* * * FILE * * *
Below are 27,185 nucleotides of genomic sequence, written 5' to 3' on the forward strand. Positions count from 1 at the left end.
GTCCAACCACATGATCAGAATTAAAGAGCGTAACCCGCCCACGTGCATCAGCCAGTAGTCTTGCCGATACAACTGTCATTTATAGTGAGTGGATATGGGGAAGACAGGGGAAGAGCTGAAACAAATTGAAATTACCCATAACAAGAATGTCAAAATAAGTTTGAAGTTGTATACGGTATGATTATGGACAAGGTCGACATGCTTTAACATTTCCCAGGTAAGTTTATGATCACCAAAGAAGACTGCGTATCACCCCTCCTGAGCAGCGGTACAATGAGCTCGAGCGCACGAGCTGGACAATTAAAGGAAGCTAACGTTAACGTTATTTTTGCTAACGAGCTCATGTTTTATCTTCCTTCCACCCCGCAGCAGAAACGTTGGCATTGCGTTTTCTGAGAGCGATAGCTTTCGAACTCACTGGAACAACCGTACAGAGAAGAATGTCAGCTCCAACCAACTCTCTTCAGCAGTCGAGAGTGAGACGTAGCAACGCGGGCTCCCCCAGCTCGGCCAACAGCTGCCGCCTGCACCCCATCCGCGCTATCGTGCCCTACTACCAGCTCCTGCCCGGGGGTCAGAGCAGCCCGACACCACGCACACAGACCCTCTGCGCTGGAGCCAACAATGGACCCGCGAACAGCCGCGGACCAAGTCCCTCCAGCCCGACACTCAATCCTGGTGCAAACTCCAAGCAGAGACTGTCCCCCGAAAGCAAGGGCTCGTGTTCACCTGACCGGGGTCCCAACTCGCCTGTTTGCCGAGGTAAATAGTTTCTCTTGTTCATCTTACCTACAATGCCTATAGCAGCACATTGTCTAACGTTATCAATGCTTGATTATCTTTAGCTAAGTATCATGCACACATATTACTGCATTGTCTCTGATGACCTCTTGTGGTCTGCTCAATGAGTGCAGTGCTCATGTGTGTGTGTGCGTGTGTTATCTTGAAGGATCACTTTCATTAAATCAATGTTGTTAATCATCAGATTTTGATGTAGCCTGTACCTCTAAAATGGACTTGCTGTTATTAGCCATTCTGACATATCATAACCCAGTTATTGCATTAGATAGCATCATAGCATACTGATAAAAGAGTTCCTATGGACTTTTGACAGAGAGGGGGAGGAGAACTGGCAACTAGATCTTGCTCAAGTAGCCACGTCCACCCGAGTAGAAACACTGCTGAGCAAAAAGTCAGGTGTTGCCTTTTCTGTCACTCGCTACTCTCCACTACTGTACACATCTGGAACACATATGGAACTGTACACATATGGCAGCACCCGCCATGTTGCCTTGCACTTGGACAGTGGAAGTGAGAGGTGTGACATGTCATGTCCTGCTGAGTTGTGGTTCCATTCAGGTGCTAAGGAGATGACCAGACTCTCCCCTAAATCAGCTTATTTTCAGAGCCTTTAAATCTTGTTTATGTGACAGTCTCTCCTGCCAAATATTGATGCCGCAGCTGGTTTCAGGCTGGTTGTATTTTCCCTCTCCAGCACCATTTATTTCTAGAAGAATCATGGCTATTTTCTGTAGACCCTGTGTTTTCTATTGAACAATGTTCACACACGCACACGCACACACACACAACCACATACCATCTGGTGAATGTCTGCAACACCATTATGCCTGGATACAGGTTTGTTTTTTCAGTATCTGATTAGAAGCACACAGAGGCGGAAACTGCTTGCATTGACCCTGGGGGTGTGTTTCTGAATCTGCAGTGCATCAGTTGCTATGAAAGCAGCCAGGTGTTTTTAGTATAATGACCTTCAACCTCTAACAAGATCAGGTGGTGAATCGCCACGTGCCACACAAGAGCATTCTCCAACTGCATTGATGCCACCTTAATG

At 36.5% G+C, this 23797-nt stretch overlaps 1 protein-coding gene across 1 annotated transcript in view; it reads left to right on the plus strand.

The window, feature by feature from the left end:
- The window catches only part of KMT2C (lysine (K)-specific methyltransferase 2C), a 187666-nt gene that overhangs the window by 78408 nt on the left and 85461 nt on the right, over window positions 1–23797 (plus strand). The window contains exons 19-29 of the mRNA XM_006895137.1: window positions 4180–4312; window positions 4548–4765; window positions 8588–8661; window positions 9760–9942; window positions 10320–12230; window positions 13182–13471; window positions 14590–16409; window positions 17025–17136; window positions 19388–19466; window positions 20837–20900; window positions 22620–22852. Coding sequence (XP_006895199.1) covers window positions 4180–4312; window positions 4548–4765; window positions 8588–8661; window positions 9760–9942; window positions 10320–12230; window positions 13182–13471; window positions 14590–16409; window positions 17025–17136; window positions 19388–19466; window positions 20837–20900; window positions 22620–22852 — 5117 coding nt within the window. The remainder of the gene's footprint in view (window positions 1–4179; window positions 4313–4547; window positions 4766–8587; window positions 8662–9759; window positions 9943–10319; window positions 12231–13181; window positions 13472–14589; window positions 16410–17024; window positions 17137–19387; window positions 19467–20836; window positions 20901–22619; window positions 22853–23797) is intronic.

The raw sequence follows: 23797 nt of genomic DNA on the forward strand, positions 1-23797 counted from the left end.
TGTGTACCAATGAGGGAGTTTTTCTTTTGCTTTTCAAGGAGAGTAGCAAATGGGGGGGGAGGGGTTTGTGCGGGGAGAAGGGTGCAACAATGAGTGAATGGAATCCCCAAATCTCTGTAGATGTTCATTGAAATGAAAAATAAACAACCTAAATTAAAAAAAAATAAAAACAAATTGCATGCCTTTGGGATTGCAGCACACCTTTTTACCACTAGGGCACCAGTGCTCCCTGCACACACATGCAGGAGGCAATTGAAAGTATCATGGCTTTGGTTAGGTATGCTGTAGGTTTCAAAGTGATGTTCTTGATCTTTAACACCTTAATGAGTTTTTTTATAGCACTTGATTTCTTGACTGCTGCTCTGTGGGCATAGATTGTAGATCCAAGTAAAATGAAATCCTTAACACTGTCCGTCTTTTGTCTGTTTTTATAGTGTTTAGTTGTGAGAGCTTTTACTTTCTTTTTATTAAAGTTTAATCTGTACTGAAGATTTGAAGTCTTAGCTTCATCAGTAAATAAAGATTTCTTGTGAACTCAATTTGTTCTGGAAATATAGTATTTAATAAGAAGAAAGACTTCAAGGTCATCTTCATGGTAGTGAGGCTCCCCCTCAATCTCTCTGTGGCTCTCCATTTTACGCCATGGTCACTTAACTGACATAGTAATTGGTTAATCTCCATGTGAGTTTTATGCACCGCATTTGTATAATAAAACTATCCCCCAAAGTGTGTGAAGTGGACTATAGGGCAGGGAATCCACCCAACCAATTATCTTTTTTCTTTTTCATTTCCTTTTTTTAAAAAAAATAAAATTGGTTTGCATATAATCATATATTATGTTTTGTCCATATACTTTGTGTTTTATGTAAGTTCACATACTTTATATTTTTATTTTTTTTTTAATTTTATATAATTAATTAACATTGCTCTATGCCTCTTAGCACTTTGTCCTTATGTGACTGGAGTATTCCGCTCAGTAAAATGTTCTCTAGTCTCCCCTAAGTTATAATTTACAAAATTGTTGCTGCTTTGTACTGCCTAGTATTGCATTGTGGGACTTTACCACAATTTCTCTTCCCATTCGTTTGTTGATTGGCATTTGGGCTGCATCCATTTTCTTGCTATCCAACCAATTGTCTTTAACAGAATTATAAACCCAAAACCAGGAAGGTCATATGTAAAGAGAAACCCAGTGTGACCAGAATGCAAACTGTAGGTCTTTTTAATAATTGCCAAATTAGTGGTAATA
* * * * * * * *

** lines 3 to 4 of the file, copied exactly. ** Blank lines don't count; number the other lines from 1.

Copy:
At 36.5% G+C, this 23797-nt stretch overlaps 1 protein-coding gene across 1 annotated transcript in view; it reads left to right on the plus strand.

The window, feature by feature from the left end: